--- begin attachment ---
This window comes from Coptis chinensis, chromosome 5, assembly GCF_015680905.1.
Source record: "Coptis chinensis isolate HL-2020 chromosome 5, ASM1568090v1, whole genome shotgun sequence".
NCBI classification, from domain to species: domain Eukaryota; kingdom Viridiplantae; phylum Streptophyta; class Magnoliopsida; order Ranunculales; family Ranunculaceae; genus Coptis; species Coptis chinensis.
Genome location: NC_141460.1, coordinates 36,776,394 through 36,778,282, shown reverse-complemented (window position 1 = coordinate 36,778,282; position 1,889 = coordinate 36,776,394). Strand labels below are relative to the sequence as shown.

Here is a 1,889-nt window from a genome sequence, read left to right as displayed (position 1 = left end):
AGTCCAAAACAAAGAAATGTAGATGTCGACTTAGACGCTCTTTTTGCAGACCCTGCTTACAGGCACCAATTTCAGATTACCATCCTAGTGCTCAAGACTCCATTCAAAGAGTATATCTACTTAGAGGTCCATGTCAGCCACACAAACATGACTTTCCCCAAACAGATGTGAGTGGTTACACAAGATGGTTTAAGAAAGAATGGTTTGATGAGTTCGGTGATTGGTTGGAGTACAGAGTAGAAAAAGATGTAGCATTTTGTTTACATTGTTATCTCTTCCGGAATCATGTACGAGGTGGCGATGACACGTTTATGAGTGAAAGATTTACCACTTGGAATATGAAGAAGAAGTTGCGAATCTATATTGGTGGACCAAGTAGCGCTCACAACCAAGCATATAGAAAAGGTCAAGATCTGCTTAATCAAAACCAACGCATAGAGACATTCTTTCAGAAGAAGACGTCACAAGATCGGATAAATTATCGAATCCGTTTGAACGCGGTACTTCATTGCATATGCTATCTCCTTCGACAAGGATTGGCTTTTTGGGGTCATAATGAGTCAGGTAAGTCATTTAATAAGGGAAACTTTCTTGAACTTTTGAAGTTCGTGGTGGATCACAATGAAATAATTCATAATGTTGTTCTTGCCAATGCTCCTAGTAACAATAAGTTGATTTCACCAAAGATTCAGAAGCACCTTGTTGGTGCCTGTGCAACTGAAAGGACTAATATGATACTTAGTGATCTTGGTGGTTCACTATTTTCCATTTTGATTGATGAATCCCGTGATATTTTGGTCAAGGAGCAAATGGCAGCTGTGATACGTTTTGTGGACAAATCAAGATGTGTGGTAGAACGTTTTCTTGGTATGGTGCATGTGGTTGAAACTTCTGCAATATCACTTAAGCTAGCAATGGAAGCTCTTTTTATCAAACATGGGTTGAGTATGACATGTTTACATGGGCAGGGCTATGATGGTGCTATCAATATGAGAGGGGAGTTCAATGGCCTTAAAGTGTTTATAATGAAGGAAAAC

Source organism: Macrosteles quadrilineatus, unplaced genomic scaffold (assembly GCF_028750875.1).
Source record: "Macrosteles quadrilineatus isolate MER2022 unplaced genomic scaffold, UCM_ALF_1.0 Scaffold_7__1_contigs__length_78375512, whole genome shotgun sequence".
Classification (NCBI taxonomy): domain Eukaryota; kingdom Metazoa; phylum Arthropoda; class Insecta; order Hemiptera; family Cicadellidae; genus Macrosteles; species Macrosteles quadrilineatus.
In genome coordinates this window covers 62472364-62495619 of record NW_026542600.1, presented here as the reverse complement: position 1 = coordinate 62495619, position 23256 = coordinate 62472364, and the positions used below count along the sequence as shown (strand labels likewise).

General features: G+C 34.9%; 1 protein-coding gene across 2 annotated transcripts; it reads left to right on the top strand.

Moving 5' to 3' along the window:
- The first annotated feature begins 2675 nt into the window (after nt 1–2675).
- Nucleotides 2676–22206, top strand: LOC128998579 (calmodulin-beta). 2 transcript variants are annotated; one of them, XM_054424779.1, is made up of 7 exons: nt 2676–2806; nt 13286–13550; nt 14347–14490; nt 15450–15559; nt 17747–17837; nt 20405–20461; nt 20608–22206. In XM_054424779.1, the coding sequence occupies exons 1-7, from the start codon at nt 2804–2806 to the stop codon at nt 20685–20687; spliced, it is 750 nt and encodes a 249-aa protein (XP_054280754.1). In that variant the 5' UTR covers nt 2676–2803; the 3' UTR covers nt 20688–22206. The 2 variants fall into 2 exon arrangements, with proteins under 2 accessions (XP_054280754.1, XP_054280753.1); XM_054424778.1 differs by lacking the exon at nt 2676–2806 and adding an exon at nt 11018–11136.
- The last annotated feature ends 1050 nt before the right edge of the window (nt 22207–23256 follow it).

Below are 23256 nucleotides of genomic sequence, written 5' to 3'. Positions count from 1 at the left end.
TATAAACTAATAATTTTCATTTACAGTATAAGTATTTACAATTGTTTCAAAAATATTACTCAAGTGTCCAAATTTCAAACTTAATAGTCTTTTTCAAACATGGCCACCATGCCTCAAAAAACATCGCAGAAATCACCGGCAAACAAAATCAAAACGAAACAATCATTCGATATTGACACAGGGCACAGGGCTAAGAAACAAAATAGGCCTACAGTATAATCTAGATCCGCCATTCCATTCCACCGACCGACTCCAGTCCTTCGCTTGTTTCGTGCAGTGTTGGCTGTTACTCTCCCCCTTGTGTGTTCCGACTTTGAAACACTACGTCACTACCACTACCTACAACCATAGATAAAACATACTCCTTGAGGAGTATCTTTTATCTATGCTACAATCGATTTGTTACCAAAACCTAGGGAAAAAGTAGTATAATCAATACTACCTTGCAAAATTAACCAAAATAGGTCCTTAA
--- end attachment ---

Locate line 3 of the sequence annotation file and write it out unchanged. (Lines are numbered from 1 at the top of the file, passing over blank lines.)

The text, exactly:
NCBI classification, from domain to species: domain Eukaryota; kingdom Viridiplantae; phylum Streptophyta; class Magnoliopsida; order Ranunculales; family Ranunculaceae; genus Coptis; species Coptis chinensis.